Last updated: January 11, 2024
The road to this viewpoint is closed to vehicles in winter months to provide for winter activities like cross-country skiing and snowshoeing.
A viewpoint for those who want to experience the quieter side of the park, Paria View overlooks a more than 500 ft (152 m) deep amphitheater formed by the headwaters of Yellow Creek, which drains east and south to the Paria River. Yellow Creek's erosion of the Grey Cliffs' softer marine layers directly below you currently undercuts the Pink Cliffs of Bryce Canyon, resulting in large slabs falling away at once. The sheer cliffs created by this undercutting characterize almost all viewpoints south of here. The southern end of the Paria Valley is easier seen here at at viewpoints further south than from the Bryce Amphitheater, and distant views of the dramatic White Cliffs and the dome of Navajo Mountain are wonderful at sunset.
A short paved path leads to a promontory viewpoint. No other trails depart from this area.
To the Southeast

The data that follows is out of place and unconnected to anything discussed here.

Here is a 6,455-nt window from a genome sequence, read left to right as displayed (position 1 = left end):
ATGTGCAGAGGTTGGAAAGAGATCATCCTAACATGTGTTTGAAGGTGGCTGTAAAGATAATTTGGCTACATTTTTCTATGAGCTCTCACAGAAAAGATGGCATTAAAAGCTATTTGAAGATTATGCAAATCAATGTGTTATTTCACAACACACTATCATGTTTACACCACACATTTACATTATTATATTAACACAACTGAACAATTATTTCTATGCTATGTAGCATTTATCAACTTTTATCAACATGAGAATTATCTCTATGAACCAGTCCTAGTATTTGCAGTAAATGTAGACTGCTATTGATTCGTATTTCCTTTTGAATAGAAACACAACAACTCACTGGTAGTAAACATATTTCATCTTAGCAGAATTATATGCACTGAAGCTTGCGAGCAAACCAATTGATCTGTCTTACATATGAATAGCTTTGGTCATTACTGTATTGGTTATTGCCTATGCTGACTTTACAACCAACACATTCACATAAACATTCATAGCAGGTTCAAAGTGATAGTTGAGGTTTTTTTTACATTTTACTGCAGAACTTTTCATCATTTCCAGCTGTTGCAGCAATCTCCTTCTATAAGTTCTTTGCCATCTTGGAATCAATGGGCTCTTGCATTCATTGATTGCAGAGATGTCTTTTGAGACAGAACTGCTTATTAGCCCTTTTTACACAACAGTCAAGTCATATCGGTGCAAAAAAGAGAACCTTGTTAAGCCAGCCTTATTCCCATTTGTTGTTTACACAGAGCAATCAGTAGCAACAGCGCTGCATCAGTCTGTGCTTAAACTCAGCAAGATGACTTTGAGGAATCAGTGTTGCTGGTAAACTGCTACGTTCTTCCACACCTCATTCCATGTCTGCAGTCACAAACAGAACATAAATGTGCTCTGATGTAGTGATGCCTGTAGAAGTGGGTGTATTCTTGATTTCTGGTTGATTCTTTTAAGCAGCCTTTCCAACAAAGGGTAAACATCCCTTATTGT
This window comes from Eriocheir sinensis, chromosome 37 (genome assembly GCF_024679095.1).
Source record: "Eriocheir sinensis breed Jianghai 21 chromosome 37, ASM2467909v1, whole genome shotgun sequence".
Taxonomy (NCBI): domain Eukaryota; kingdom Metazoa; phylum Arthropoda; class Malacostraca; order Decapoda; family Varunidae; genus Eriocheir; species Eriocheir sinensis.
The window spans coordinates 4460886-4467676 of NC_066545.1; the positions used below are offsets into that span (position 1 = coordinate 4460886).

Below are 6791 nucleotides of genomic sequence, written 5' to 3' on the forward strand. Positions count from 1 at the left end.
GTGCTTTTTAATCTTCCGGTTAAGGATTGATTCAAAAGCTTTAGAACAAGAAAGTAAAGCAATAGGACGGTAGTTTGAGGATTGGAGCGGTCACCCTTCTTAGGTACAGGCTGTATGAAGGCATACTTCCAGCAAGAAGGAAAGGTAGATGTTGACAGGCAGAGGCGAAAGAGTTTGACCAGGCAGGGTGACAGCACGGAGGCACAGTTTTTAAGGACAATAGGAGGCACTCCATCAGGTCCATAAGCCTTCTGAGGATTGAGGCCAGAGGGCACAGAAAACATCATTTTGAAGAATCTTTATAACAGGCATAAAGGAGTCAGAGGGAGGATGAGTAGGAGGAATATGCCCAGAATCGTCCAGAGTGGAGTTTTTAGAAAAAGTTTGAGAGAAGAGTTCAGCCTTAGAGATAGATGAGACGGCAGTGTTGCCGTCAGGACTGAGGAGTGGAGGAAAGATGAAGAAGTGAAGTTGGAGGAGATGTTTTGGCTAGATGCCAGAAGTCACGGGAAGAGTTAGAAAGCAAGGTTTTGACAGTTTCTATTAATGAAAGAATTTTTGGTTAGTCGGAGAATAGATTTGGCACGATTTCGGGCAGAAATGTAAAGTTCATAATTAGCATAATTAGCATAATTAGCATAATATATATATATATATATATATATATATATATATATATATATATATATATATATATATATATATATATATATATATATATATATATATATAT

The headwaters of Yellow Creek have been at work for millions of years, slowly pushing back into the Paunsaugunt plateau and carving the deep amphitheater below you. Due to softer marine layers of rock below the iron-rich Claron formation's limestone cliffs, these rocks are being undercut and sheer away rather than slope in the ways seen within the Bryce Amphitheater to the north. Yellow Creek drains into the Paria River, and the Paria Valley and the upper steps of the Grand Staircase exposed within it present most of the view beyond this amphitheater. Observe the shale-rich badlands of the Grey Cliffs slowly transform to the sometimes iron-rich sandstones of the upper White Cliffs (Kodachrome State Park is located in this transition zone) which then transition into the less iron-rich white sandstones and deep canyons carved within the Navajo Formation further off. Navajo Mountain looms on the distant horizon over 80 miles (129 km) away near Page, Arizona. Called a laccolith, Navajo Mountain can be thought of as a volcano that never quite happened. As the Colorado Plateau was uplifted over the last 20 million years, a plume of molten rock moved upward from deep inside the Earth causing a swelling much like a large blister. Unlike a volcano, Navajo Mountain never blew its top and so the plume cooled slowly, creating the hard core of the mountain that still exists today.